Share of renewables in electricity generation reaches new record high
In 2017, the share or renewable energy in gross electricity generation climbed to a new record high, reaching 36 per cent. Wind energy is being expanded particularly fast.
Renewable energy has developed into a very important source for generating electricity. According to updated figures presented by the Working Group on Renewable Energy Statistics (AGEE-Stat), renewables reached 31.5 per cent of gross electricity consumption in 2016, with almost one in three kilowatt-hours coming from wind, solar and other sources of renewable energy. Preliminary figures for 2017 suggest that the share of renewables in electricity consumption will continue to grow to reach roughly 36 per cent. This would be more than a 100-per cent increase over 2010 when the share of renewables stood at only 16.9 per cent.
Expansion and better utilisation of renewables installations
In 2016, around 188 terawatt-hours of renewables-based electricity were generated. In 2017, this figure rose to around 216 terawatt-hours – a considerable increase (of around 15 per cent) over the previous year.
Wind energy generation in particular saw a strong increase: this was because onshore wind energy capacity was considerably expanded in 2017 – by around 5 gigawatts according to preliminary figures. This, combined with strong winds throughout the year led to a new record being reached on wind power generation. In addition to this, the amount of electricity generated from photovoltaic installations also rose by just under 5 per cent year-on-year.
Renewables in the heat and transport sectors
In the heat sector, the share of renewables-based systems such as solar thermal installations, pellet heating systems and heat pumps also considerably increased, rising from 11.5 percent in 2010 to 13.1 per cent in 2016. One in three new homes is fitted with a heat pump. This development has been driven forward largely by the funding provided under the Federal Ministry for Economic Affairs and Energy’s Market Incentive Programme (MAP; in German only).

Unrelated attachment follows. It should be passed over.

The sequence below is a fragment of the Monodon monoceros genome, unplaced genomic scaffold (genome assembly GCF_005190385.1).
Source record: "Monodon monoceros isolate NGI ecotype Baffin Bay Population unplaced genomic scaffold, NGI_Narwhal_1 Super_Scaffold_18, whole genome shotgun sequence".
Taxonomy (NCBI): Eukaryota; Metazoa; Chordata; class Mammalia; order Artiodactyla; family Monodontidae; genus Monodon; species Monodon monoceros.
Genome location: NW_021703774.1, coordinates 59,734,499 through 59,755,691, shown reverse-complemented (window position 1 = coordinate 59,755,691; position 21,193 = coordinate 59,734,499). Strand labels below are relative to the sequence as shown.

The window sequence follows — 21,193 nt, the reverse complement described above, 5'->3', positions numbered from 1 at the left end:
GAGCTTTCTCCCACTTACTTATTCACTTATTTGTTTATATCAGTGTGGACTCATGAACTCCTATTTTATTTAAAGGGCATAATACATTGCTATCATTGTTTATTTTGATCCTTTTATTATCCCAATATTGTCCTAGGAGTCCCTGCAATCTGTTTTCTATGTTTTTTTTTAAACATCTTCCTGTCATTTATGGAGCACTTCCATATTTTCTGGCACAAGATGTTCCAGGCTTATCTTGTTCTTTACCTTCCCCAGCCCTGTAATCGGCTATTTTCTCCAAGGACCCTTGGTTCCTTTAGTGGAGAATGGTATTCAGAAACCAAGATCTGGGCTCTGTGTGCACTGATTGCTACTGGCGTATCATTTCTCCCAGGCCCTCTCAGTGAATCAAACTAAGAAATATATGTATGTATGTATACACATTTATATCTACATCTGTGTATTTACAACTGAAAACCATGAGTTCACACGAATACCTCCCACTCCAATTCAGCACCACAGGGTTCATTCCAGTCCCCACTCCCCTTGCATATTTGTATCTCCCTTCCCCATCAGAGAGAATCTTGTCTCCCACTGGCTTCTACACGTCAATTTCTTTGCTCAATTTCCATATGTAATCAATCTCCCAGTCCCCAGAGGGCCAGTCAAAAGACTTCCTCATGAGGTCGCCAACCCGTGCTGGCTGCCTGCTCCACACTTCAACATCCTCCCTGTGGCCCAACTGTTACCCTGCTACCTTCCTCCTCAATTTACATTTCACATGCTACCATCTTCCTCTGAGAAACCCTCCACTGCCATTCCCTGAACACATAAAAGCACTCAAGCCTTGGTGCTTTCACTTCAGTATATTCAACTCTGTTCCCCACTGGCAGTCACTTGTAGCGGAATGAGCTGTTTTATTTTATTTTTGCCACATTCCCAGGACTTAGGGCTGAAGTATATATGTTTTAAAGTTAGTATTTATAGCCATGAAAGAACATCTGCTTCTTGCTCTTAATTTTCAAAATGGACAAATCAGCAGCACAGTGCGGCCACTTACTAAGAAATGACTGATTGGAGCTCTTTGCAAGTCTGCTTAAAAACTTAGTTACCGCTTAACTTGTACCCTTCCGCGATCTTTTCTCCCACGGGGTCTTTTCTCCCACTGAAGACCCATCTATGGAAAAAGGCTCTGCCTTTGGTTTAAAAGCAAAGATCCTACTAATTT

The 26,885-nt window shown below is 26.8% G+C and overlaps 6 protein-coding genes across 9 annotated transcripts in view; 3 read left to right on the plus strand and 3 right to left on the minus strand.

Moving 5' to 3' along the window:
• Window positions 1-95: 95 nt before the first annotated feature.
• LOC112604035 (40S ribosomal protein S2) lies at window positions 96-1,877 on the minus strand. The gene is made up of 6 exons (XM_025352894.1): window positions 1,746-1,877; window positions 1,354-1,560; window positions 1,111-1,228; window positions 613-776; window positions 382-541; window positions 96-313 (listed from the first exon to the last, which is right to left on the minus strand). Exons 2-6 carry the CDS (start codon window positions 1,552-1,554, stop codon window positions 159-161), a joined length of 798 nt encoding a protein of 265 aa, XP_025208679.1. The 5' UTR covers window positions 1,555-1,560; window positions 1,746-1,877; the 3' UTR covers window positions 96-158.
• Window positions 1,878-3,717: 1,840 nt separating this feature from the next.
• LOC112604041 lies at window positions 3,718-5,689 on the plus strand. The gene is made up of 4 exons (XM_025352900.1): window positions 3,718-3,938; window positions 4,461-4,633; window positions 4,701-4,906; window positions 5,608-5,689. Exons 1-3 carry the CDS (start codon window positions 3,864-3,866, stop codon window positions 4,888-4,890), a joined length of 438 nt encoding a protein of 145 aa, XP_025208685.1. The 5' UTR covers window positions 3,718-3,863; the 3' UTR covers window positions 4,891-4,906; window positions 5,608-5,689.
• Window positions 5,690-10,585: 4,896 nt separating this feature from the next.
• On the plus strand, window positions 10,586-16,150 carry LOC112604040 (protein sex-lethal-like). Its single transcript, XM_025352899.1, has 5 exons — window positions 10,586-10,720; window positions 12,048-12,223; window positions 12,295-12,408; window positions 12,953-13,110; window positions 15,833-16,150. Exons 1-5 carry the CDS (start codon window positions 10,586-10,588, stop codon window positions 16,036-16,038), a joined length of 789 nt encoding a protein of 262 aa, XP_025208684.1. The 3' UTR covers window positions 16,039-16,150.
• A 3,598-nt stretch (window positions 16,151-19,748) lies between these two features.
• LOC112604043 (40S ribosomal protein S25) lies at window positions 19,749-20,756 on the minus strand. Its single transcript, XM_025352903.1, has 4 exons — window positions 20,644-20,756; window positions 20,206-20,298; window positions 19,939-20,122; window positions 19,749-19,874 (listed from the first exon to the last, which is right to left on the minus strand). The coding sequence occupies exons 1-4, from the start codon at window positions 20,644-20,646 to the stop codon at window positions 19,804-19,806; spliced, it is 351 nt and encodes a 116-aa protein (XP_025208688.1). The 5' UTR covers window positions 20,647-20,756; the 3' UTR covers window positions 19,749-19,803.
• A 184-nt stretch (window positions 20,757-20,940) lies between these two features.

In the transport sector, the share of renewables decreased between 2010 and 2016, falling from 5.8 to 5.2 per cent. Of this 5.2 percentage points, biodiesel and bioethanol contributed 4.5 percentage points, making them the most important sources of renewable energy in the transport sector in 2016. The underlying reason for the decline in renewables in the transport sector is that total energy consumption in this sector is rising as both passenger and goods transport volumes increase. The level of renewable energy used in the transport sector is governed largely by the provisions set out in the Biofuel Quota Act. The Electric Mobility Strategy and the purchase premium for electric vehicles introduced in 2016 are to help expand the use of renewable energy in the transport sector.
In 2017, Germany had already achieved its goal of a share of at least 35 per cent of renewable energy in gross electricity consumption by 2020 (according to preliminary figures). The country is also on track for meeting its 2025 goal earlier than planned, which is to reach a share of 40 to 45 per cent. As set out in the Renewable Energies Heat Act, the share of renewables in total heat and cooling consumption is to rise by 14 per cent by 2020. The EU has set the share of renewable energy in final energy consumption to be achieved in the transport sector at 10 per cent (calculated based on the provisions set out in EU Directive 2009/28/EC).
The updated figures provided up until 2016 have been taken from the Federal Ministry for Economic Affairs and Energy’s Renewable Energy Sources in Figures publication, which is published once per year. More detailed data on electricity, heat and fuel consumption in 2017 are to be published by the Working Group on Renewable Energy - Statistics this March.